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There’s Fear Hindutva May Turn India’s Democracy Into an Illiberal One, Says Hamid Ansari

Ansari said he is concerned as a citizen about the contemporary debate in the country relating to three things-the principles of the ideological foundations of India, what is the condition of the institutional structure put in place by the Constitution, and the implications of these for the Indian democracy.

PTI

Updated:July 17, 2018, 9:46 PM IST
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There’s Fear Hindutva May Turn India’s Democracy Into an Illiberal One, Says Hamid Ansari
File photo of Hamid Ansari
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New Delhi: Former vice president Hamid Ansari on Tuesday termed India's electoral democracy a "success story" but said there was apprehension that it could metamorphose into an "illiberal" democracy based on the principles of a socio-political philosophy called Hindutva.

Speaking at the launch of his book, he said "correctives" were essential, and it was the duty of the citizens and of the civil society to raise questions.

The book was launched here by former Chief Justice of India T S Thakur in the presence of former prime minister Manmohan Singh, CPI(M) Secretary General Sitaram Yechury and a host of other leaders.

Ansari said he is concerned as a citizen about the contemporary debate in the country relating to three things-the principles of the ideological foundations of India, what is the condition of the institutional structure put in place by the Constitution, and the implications of these for the Indian democracy.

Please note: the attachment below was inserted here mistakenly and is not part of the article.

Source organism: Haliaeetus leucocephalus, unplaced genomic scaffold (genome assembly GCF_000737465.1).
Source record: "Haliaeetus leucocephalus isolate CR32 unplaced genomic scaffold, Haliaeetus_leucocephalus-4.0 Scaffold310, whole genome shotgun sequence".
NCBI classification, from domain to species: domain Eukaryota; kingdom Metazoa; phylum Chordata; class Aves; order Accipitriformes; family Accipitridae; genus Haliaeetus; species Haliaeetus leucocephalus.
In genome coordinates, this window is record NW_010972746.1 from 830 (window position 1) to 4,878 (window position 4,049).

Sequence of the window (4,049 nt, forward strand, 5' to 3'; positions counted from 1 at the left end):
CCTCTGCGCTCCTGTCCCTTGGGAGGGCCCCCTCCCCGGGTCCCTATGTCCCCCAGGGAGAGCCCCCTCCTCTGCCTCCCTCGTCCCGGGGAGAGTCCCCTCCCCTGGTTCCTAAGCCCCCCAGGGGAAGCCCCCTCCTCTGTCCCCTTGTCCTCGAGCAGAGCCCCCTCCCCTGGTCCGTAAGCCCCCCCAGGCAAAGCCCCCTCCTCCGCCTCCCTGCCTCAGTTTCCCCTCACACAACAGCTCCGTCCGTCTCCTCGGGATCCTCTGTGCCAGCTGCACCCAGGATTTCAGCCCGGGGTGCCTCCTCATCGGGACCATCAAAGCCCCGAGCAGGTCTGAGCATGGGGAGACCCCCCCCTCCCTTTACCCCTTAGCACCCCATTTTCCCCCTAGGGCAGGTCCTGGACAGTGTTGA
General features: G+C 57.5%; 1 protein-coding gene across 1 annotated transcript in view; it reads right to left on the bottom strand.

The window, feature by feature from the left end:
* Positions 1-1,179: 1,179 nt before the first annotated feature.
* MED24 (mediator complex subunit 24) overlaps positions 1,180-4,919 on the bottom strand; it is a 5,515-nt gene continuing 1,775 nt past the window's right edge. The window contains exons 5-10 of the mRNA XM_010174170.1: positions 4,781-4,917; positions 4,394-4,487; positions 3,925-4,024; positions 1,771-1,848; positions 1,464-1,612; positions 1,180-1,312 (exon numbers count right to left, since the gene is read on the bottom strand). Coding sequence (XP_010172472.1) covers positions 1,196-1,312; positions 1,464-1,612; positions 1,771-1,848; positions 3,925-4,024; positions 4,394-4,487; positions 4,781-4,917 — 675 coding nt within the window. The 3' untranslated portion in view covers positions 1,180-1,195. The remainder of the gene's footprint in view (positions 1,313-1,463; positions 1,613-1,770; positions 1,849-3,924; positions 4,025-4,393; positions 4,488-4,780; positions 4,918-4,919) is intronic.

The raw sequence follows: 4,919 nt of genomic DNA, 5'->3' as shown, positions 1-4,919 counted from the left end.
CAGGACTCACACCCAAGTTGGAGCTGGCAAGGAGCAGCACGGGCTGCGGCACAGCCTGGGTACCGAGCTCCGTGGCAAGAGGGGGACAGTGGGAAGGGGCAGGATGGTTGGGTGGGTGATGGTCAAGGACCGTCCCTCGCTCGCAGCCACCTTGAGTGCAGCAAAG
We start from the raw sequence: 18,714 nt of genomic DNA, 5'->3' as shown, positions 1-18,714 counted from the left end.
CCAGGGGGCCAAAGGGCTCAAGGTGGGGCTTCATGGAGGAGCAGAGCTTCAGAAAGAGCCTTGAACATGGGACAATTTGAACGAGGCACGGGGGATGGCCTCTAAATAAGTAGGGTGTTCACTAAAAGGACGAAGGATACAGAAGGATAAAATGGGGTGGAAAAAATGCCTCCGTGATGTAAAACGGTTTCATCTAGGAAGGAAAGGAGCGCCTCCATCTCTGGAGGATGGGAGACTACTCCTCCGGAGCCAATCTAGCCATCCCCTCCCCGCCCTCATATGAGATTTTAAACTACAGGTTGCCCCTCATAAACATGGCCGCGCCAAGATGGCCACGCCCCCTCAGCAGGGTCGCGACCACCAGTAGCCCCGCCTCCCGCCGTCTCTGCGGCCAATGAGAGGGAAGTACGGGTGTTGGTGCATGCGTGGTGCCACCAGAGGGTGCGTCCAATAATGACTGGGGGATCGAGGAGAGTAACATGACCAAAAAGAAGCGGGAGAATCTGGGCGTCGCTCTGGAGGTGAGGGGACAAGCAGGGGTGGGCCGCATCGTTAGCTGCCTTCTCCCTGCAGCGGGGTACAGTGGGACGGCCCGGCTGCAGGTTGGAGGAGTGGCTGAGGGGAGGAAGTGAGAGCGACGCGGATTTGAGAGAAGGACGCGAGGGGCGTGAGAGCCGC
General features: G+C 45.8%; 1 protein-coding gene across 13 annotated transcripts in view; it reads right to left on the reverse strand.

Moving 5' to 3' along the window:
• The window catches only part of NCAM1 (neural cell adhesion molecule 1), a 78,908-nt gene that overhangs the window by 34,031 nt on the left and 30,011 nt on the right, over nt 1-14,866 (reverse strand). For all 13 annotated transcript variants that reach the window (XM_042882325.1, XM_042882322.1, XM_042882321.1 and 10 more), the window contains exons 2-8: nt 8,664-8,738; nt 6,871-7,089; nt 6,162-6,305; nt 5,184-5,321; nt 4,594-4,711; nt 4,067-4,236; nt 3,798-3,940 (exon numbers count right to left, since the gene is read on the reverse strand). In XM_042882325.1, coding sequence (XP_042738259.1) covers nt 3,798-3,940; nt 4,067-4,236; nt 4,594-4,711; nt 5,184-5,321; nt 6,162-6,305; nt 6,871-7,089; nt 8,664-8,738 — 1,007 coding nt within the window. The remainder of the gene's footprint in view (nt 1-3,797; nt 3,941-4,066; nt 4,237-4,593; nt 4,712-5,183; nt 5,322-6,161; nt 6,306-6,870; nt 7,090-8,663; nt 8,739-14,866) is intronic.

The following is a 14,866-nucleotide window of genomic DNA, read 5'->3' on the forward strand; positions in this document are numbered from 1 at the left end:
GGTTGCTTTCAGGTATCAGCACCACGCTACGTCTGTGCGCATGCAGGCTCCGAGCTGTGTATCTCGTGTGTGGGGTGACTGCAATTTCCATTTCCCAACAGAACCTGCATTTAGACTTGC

Talking about the book, he said, "Our electoral democracy is a success story, but it has not transformed itself into to a substantive, inclusive and participatory democracy."

There is apprehension that it could metamorphose itself into an "illiberal, ethnic democracy based on principles of a socio-political philosophy called Hindutva, whose core concepts circumscribe the ambit of citizenship."

Ansari said his approach to his book "Dare I Question? Reflections on Contemporary Challenges" has been spelt out in the preface and he has raised the question "What is it to be an Indian?"

"This takes us firstly to the meaning of nationalism in the context of India's plural society, our composite culture and the resultant need to be inclusive and move beyond mere tolerance to the acceptance of diversity as a civic virtue," he said.

Secularism in the Indian context means symmetric political treatment of different religious communities, defence of minority rights and prevention of bigotry, Ansari said.

Political democracy as B R Ambedkar said a long time back must be based on social democracy, he said, adding that dissent is of critical importance in an open society.

"There is an evident decline in adherence to rule of law norms and the efficacy of institutions --legislature, executive and judiciary. This has resulted in public disenchantment and is a matter of concern," Ansari said.

The book is a collection of his speeches and writings, made mostly in his last year in office and some in recent months.

"The pre-launch publicity given to the book by the media tends to suggest that it might contain some version of a 'kiss and tell tale', nothing could be further from truth," he said.

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| Edited by: Padmaja Venkataraman
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